2. Animal Man
My rating: 9.5 out of 10.
Writer Jeff Lemire and artist Travel Foreman are people to watch. I applaud DC for picking this creative team. They are reinfusing DC line with the good old postmodernism that was lost when a number of properties became Vertigo territory in the mid 90s. Following the tradition established by Morrison with the original series, Animal Man #1 mixes elements of horror, suspense and action to present the life of Buddy Baker, a "regular" Joe that has to balance his everyday family issues with the hard and frequently surreal situations and dilemmas he faces as a superhero. Foreman plays with the format to take away the typical sense of balance we would get from conventional comic art.
In this issue, we learn that Buddy has reached fame as an environmental activist / actor / superhero, and that he is not quite sure about the career path he should take. He has not been very active as a superhero, but he goes on to save the day after hearing a report, anyway. However, in the process, he finds out that really strange things are going on with his powers and with his daughter, Maxine, who develops her own.
1. Batman
My rating: 9.5 out of 10.
Scott Snyder takes us for a full joy ride of the Batman universe. In a single issue he delivered a fight against most of Batman's rogues gallery, a couple of twists, a new situation, a mystery, and introduction to most of the supporting, a description of Gotham City and a the start of a new story arc. If the homework for the writers of the new 52 was to produce 52 comic book issues that introduce new readers to the DCnU and leave them hooked along with old readers, Snyder aced it with Batman #1.

Other readings that were decent or OK for me were:
  • Stormwatch: 7.5 out of 10, your typical recruitment story with another otherworldly threat. However, I think it delivers and that its very well worth a shot.
  • Demon Knights: 7.5 out of 10. The story was OK, but I thin Paul Cornell got most of his ideas from Monty Python and the Holy Grail. In my mind I was hearing its music in my mind the whole time - maybe that's why Jason Blood (the bearer of the Demon) and Madame Xanadu didn't seem to use horses. The baby scene reminded me of this:
  • Batgirl: 7 out of 10. I liked the new take. Barbara Gordon can once again start his career as a tap dancer. -- Wait!... I'm being told she used to be a superhero / librarian, not a tap dancer. So, just eliminate the mental image of the tap dancing ginger. Anyway, Gail Simone used DC's universal timeline alteration to imagine a compelling comeback for Barbara as Batgirl, complete with the challenge that victims from extremely violent crimes usually suffer. Perhaps this was what Alan Moore originally had in mind for her after making the Joker shoot her in The Killing Joke
  • Justice League: 6.5 out of 10. Yes, wonderful art, great cinematic scenes, but this is barely more than a teaser, which doesn't really work for 22 pages. As an issue, it feels exactly like this:
         I think the South Park kids truly have the same reaction as most of te JL fans, though.
  • Justice League International: 6.5 out of 10. When people read "Justice League International", they expect to see campy and maybe surreal superheroics with tons of great sitcom type of humor. However, since DC seems to have something against humor after 2004, this time we only get a bunch of talking bureaucrat heads and a generic superhero team. I trust Jurgens, so I wouldn't be surprised if it gets better, though.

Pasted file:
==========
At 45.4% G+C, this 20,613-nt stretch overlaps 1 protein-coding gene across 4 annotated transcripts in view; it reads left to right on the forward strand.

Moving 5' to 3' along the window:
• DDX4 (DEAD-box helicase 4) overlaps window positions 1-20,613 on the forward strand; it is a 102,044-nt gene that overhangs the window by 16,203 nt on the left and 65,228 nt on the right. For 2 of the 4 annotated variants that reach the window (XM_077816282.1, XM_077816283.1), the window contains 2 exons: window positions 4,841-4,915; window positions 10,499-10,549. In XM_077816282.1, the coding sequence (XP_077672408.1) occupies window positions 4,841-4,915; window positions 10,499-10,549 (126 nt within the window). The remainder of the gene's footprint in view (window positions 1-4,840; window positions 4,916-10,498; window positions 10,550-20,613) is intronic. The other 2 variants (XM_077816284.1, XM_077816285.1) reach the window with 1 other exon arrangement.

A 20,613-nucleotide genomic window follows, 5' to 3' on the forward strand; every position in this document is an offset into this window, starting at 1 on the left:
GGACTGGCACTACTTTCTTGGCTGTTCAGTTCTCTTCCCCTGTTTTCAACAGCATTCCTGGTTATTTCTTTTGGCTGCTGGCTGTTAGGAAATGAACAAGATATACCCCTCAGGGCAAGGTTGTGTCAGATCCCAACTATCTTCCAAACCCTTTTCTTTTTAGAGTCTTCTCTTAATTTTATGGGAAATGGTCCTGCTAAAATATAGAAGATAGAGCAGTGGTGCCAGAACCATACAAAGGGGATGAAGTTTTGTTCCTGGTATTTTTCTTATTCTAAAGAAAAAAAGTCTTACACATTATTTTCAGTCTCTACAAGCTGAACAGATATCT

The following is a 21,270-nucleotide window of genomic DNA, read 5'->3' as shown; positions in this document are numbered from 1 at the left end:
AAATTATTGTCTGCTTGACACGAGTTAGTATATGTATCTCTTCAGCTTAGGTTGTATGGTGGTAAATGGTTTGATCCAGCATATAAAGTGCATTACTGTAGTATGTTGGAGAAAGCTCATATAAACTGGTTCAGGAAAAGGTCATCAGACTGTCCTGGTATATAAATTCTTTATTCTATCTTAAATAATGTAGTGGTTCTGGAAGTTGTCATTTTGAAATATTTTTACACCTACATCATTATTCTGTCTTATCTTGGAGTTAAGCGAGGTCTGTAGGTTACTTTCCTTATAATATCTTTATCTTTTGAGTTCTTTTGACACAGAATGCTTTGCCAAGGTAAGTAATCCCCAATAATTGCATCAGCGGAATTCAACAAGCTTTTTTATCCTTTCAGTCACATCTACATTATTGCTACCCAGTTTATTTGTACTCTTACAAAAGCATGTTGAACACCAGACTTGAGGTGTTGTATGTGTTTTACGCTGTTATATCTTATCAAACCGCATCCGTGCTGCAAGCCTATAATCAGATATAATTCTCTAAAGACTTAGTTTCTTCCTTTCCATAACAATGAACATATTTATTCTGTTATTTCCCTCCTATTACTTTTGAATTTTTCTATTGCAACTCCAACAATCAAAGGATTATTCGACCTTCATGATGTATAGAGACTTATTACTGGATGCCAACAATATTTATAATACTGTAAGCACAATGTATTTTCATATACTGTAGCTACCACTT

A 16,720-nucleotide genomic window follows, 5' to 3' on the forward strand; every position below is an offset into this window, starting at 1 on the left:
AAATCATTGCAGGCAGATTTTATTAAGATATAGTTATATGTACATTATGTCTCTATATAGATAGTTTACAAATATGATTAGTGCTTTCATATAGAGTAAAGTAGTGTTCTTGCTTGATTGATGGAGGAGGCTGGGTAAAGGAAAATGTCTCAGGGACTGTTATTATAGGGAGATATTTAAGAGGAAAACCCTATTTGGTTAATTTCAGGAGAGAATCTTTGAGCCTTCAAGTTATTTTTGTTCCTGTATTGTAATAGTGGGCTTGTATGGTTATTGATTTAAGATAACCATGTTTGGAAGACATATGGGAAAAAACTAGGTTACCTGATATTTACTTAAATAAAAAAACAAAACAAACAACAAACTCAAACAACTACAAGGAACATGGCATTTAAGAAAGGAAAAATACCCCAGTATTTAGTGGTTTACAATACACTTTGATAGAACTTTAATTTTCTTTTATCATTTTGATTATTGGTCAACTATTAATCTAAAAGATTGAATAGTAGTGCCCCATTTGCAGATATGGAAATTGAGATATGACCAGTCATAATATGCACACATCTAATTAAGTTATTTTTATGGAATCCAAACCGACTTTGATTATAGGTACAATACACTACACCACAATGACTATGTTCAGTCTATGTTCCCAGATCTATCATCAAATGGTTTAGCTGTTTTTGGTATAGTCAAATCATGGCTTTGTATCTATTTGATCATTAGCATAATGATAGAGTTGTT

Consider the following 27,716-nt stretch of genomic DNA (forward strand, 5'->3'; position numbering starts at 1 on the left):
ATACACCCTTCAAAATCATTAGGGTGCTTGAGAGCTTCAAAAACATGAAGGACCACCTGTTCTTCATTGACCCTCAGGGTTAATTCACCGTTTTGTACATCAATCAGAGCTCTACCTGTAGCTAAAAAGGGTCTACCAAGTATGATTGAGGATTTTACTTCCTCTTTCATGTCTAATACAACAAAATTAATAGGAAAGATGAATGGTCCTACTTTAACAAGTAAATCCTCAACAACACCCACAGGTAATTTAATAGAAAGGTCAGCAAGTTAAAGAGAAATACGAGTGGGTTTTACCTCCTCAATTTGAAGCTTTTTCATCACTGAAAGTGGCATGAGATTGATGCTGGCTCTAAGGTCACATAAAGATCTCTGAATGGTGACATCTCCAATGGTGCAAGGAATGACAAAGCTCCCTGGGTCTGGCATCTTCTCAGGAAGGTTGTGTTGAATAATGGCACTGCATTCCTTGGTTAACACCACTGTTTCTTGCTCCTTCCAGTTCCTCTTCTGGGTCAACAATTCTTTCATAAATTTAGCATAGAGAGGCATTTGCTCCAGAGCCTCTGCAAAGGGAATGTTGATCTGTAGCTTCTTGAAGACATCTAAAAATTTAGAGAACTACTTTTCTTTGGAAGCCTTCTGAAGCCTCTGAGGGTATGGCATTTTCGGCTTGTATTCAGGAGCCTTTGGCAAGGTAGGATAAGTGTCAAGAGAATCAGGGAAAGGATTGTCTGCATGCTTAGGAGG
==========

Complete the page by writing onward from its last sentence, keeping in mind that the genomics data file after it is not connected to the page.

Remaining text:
For different reasons each, I strongly recommend avoiding CatwomanDetective Comics, Red Hood and the Outlaws - since I don't like to rant in this blog, I won't bother you with the details.

One flaw that I bet DC didn't see coming was the number of mysterious threats that are happening at the same time: the Swamp Thing plague, the Aquaman creatures, the Frankenstein creatures, the Greek gods thing in Wonder Woman, whatever is going on in the Outlaws, the Justice League Dark things, the Stormwatch cosmic menace, etc. The theme was a bit more repetitive with the Dark line of comics. I hate huge crossovers, but would be a bit more credible under an overall event that is related to the Mayan Apocalypse of 2012.
In general, all the issues that I've read seem to follow a similar format. We get a general introduction to the main characters, their setting and to the story of a first arc, leaving in a cliffhanger. I find extremely disappointing that there seems to be no stand alone issues and that a lot of issues don't even finish with the introduction. A constant problem that I'm seeing, perhaps due to the influence of Brightest Day and Justice League: Generation Lost, is that a lot of issues are mere teasers in which little happens. I understand that they are thinking about the way they are going to look when they compile them as trades, but the single issue format demands that, whether it is part of a longer story or not, it has a three act structure (setup, confrontation, resolution) so that the readers get something out of it. Multiple part stories in a comic book shouldn't feel like a mere story that has been elongated and randomly split. Each issue should be an adventure, even if it's part of an arc. Take any trades of great series like Swamp Thing, Sandman or Animal Man  to see what I mean. I invite everybody to back to The Anatomy Lesson and see how it's done. As Stephen King described them in his introduction to Sandman: Worlds' End, these issues should be "installments in a longer, unified tale", "eggs in a single basket", not bits of an installment or "an egg".